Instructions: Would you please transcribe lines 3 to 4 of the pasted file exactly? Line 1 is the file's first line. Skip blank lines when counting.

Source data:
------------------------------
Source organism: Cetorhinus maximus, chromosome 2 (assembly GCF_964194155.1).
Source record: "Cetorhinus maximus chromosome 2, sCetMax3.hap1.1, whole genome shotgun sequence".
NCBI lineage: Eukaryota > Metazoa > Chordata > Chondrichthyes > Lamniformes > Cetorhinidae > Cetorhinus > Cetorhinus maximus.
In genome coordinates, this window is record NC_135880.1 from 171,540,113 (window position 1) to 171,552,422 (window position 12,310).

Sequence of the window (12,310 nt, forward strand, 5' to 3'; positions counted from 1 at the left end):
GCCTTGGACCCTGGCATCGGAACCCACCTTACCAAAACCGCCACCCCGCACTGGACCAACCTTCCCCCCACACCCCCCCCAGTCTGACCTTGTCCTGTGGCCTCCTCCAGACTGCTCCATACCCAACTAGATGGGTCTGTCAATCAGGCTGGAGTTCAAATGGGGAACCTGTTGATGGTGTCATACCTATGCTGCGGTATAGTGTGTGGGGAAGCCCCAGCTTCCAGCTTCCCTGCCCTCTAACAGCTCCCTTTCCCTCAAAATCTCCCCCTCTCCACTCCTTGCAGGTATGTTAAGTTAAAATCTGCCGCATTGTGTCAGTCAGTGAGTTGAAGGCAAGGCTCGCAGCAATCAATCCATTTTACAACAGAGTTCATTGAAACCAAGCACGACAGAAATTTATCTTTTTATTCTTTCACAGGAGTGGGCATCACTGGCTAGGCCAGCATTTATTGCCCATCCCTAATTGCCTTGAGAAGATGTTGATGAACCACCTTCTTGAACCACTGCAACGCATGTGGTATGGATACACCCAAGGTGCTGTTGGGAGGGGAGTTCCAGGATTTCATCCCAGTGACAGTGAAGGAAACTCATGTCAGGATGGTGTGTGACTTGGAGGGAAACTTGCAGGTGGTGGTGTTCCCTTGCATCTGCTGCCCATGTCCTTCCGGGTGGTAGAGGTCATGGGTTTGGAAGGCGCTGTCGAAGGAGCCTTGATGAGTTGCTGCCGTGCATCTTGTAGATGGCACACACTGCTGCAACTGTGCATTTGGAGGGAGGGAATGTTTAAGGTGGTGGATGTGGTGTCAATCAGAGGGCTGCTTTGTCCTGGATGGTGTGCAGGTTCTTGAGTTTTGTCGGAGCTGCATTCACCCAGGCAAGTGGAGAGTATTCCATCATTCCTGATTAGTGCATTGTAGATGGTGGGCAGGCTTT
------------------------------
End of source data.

NCBI lineage: Eukaryota > Metazoa > Chordata > Chondrichthyes > Lamniformes > Cetorhinidae > Cetorhinus > Cetorhinus maximus.
In genome coordinates, this window is record NC_135880.1 from 171,540,113 (window position 1) to 171,552,422 (window position 12,310).